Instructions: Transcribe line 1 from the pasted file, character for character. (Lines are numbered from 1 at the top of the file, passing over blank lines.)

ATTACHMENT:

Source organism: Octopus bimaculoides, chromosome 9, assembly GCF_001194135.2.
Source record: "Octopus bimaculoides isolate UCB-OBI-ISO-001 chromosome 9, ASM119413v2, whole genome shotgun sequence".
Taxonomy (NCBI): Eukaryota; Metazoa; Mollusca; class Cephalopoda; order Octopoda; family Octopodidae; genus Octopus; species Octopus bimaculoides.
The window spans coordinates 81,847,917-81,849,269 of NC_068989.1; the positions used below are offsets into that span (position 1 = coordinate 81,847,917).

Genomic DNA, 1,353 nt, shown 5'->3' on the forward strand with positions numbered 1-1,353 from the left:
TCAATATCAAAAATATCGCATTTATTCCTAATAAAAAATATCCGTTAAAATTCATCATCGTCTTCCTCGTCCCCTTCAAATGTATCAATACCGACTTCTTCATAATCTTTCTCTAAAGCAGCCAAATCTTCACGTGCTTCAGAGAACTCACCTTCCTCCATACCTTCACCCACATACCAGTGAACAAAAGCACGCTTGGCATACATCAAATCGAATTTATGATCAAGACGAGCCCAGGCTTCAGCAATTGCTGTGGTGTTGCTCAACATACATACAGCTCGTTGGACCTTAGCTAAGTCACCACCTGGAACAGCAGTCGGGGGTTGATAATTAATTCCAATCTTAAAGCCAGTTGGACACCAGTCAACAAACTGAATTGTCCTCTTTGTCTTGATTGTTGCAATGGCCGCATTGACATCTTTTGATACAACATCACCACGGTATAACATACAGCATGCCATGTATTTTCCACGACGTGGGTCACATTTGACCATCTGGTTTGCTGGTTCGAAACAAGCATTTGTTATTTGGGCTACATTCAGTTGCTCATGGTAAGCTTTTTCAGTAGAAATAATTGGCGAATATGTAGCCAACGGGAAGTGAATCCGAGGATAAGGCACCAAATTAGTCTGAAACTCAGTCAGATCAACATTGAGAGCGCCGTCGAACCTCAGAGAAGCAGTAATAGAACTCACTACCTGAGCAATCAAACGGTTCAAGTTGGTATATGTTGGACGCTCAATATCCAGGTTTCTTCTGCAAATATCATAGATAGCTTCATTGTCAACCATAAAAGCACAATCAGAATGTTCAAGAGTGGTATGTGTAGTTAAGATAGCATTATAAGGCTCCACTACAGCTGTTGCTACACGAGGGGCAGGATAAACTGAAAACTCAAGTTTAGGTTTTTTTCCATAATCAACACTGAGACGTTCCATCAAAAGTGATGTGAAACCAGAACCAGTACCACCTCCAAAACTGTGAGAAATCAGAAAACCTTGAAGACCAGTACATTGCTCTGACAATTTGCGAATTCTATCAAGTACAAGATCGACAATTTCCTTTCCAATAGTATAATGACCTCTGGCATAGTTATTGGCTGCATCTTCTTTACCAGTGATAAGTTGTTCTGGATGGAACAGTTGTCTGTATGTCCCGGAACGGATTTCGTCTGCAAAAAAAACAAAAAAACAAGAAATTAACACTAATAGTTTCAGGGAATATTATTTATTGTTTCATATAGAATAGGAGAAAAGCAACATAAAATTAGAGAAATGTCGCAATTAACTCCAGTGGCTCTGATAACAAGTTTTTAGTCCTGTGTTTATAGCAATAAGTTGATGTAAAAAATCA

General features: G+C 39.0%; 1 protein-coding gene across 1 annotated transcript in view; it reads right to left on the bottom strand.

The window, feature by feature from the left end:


Source organism: Octopus bimaculoides, chromosome 9, assembly GCF_001194135.2.